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Wednesday, February 25, 2009

President Obama, the Drip Factor, and the Tea Party Party Movement

Lately, I have discussed the phenomenon in politics known as the drip factor. In the drip factor, a story is advanced negatively with each bit of negative news continuing to eat away at the popularity of those it affects. No one specific thing ultimately dooms the politician but rather the cumulative effect finally does them in. As I have said, the best example was how the constant and unrelenting daily violence in Iraq finally ate away at Bush's popularity and cost him at the ballot box in 2006.

President Obama may face that with several things but now he may create it with his unrelenting spending splurge. He's been President barely more than a month and already he has set an unprecendented pace on spending. He's passed a massive spending bill at nearly $800 billion. He's announced a mortgage bailout at $275 billion. There is an omnibus spending bill that just passed the House at $410 billion. Then, today, he announced a health care spending plan valued at $634 billion over 10 years. Still to come are bailouts for the automakers as well as another round of TARP. These may likely exceed $1 trillion as well. Beyond this, President Obama has big plans for both education and energy independence.

I believe that President Obama and the Democrats have far overestimated American's appetite for never ending spending. There is a sort of drip factor to all of this spending. With each spending plan, he loses more and more people. Folks continue to view the President with overwhelming popularity however they are already unsure and weary of this spending. The more spending he announces the more people he loses. As his spending spree continues, a grass roots populist movement will form and it will eventually severely erode his popularity.

That's where the so called Chicago Tea Party movement comes in. (Michelle Malkin has been detailing the movement) This is exactly the sort of grass roots movement that is perfect in time place, technology, and raw anger to take on this massive spending and ultimately take advantage of the drip factor of out of control spending. So far, the movement is still relatively small. Demonstrations only draw several hundred at any given demonstration. What makes this movement potentially devastating is that it is being created on the grass roots level. It's often being organized by ordinary citizens. It has harnessed the anger caused by the perception that many of these bailouts and stimuli reward bad behavior.

What this movement has going for it mostly is time. Demonstrations that start at a few hundred can easily grow to a few thousand and then tens of thousands and eventually millions if the movement is right. (and if the movement is given enough time) That's what we have here. This Friday, demonstrations are planned for dozens of cities all over the country. I don't expect more than a few hundred at each, but all of this is just the beginning. This movement will continue, but furthermore, it will gain strength with each new spending plan. As each spending plan is announced, the drip factor will grab more and they will join.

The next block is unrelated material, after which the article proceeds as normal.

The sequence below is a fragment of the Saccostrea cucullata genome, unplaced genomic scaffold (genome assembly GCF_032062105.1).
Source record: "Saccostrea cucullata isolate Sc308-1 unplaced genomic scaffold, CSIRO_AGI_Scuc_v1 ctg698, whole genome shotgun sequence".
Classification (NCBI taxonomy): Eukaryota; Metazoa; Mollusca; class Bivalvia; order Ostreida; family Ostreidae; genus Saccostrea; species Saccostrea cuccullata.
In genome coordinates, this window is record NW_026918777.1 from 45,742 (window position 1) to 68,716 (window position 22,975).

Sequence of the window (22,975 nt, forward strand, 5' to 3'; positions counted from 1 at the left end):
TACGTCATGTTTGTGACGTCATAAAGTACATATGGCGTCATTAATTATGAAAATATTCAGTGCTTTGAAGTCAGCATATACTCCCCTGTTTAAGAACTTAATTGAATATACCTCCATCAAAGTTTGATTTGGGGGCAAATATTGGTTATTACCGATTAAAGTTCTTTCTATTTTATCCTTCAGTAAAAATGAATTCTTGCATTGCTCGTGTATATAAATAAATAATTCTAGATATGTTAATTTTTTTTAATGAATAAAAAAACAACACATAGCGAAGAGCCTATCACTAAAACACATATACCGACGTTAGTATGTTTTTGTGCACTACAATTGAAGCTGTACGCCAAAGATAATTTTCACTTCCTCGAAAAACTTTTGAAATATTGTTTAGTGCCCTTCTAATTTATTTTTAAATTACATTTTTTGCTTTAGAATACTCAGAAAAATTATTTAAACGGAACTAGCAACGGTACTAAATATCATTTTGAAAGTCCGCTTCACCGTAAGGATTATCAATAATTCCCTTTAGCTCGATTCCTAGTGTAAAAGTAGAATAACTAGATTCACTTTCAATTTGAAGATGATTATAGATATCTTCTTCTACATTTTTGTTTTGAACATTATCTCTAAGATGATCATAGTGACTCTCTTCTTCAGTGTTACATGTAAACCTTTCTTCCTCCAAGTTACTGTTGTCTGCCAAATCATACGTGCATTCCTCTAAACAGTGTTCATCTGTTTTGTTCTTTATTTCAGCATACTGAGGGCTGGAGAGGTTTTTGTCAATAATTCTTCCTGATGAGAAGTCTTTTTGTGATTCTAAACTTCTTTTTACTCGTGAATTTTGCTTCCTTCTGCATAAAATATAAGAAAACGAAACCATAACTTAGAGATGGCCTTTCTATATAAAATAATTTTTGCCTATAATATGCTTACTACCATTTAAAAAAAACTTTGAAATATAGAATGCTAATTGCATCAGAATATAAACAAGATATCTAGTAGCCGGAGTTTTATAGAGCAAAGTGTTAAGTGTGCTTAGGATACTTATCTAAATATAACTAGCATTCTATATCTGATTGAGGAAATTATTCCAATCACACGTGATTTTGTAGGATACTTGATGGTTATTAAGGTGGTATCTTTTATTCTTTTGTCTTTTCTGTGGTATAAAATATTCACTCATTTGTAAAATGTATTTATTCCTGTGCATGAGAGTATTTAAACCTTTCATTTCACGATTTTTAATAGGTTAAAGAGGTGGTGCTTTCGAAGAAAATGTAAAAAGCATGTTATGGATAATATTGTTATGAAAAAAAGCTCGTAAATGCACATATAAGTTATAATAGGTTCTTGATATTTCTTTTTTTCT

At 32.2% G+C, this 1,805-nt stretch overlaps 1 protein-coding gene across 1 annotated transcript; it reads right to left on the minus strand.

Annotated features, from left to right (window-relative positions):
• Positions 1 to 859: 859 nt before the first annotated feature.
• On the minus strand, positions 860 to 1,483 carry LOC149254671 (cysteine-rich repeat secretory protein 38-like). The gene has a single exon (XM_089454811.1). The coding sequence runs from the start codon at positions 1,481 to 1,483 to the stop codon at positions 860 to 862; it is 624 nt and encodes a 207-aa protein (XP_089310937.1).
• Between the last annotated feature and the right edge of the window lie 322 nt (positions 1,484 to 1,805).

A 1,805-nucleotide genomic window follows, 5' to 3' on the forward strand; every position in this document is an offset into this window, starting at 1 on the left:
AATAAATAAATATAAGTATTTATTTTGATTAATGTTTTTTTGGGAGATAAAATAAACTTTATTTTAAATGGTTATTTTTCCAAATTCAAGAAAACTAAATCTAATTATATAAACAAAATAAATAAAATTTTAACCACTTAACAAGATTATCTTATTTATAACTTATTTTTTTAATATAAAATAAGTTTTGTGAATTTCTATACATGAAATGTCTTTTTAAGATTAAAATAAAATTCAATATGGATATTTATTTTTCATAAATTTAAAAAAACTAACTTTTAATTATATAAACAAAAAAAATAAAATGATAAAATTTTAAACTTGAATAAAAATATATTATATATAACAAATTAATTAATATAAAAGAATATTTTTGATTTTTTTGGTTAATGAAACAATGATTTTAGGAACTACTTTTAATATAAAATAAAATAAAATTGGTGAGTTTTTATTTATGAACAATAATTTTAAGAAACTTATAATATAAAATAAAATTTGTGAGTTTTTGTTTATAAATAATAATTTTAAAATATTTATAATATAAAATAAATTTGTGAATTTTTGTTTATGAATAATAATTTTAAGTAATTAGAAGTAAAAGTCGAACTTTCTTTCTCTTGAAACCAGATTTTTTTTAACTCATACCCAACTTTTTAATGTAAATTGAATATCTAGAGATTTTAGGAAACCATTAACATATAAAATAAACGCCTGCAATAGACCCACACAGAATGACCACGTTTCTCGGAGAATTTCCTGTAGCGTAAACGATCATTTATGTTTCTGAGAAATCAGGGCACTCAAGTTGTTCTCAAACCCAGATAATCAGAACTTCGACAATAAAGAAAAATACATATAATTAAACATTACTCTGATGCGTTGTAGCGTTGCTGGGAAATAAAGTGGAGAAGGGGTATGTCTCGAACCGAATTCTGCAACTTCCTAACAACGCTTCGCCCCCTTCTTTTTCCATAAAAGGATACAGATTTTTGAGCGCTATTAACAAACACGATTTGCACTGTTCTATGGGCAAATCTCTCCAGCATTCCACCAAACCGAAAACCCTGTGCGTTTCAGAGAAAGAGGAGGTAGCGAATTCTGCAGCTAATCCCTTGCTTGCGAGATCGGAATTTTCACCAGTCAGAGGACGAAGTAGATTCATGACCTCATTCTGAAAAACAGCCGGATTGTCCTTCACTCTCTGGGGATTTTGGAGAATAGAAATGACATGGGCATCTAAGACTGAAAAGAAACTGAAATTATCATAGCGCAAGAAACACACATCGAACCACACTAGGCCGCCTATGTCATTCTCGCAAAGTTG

I personally believe the point that things will cross over at will be when the second round of TARP will be announced. It's very likely that the second round of TARP will be even larger than the first. By then, President Obama will have announced new spending in excess of $2 trillion. Another trillion Dollars for incompetent and corrupt banks will be the breaking point. At that point, the movement will also be gaining steam. It will be the perfect crossing point between populist anger, a coordinated movement, and one too many large ticket spending items.


Anonymous said...

Do you anticipate a bi-partisan movement? Otherwise expect your rallies to be met with pro-spending rallies outnumbering you as much as 10-1. The best you'd have going for you is a sympathetic media.

mike volpe said...

That's where I disagree. I don't know that people that support the stimulus, the mortgage bailout and all his other policies support them with the passion that those that oppose it do. Most folks have lukewarm support for spending trillions. That sort of support doesn't translate into someone going to a rally.

I also don't know what you mean by a sympathetic media. The media is definitely not sympathetic. This movement is being forwarded through the blogosphere and talk radio.

That said, there are hints that this is bi partisan. That's because this is a class war that pits responsible versus irresponsible.

Anonymous said...

By sympathetic media, I refer to the fact that sooner or later someone on Cable news will pick up on this and run with it. Interview its leaders, report from the rallies, bring politicians on to their shows to get them to try to answer the arguments you put forth, that sort of thing.